Arctic permafrost soils contain twice the amount of carbon than the atmosphere. These huge carbon stocks are potentially highly vulnerable to climate change.
The CryoCarb Project is an international science project including several researchers from Europe and Russia. Our main goal is to advance organic carbon estimates for cryoturbated soils focusing on the Eurasian Arctic and to understand the vulnerability of these carbon stocks in a future climate. Our vision is to use this knowledge to improve existing models to better predict the response of cryoturbated soils to future climate conditions. In my PhD thesis, embedded within the CryoCARB project, I was particularly interested in the interactions of soil organic matter properties,microbial community composition and enzyme activities in cryoturbated Arctic soils and along a latitudinal transect in Western Siberia.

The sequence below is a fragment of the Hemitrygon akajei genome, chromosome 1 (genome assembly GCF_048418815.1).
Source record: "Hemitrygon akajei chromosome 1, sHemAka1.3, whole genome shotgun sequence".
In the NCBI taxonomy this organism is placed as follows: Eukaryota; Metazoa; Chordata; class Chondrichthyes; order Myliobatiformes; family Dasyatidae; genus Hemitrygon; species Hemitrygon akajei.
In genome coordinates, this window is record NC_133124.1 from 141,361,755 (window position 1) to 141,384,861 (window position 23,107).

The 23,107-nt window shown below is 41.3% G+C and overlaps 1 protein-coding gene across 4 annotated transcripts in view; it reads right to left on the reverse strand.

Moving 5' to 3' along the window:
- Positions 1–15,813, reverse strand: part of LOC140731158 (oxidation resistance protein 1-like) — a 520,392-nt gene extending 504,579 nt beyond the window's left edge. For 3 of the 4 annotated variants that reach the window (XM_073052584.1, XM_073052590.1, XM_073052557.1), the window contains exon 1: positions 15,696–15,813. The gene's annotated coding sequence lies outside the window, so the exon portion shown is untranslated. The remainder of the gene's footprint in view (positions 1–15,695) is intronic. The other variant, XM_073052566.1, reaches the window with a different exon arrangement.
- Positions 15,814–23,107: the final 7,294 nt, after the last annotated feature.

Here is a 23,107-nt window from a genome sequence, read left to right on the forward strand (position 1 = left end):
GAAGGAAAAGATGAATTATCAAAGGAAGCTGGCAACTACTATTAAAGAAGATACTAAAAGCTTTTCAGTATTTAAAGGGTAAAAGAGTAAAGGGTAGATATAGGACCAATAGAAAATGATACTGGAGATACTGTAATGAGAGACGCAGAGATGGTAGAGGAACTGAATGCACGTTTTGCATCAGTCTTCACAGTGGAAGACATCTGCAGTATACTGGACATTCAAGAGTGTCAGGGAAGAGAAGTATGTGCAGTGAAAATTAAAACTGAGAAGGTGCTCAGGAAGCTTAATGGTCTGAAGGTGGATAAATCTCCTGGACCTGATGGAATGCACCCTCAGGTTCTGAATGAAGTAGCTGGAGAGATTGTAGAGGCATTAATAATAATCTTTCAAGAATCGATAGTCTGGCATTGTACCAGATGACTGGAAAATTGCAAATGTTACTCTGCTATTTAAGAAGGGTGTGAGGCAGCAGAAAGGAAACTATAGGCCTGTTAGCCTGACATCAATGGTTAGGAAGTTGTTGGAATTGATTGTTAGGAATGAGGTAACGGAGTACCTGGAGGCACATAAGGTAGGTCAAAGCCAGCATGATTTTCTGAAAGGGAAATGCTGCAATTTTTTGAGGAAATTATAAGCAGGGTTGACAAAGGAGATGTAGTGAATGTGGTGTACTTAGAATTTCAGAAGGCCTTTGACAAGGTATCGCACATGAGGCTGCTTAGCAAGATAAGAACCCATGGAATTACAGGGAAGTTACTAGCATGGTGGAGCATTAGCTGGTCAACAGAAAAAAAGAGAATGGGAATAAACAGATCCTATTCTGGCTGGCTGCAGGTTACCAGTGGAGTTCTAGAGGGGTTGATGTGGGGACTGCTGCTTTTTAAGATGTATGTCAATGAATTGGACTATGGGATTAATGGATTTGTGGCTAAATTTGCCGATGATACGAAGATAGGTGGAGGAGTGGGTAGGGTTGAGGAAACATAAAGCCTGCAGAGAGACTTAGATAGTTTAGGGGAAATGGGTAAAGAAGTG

Schnecker J, et al. 2015. Microbial community composition shapes enzyme patterns in topsoil and subsoil horizons along a latitudinal transect in Western Siberia. Soil Biology and Biochemistry, 83, 106-115. https://doi.org/10.1016/j.soilbio.2015.01.016
Andreas Richter and Christa Schleper, University of Vienna; Peter Kuhrij and Gustav Hugelius, University of Stockholm; Georg Guggenberger, Leiniz University Hannover; Robert Mikutta, now Martin-Luther-Universität Halle-Wittenberg; Hana Santruckova and Jiri Barta, University of Southern Bohemia; TimUrich, now University of Greifswald; Christina Biasi, University of Eastern Finnland
In many forest soils, nitrogen deposition can slow decomposition, leading to increased carbon storage. Manganese limitation may be an important mechanism! Great paper by a colleague and friend, @EmilyDWhalen @NRESSPhD @unhresearchnews https://t.co/9fTxFKGsgK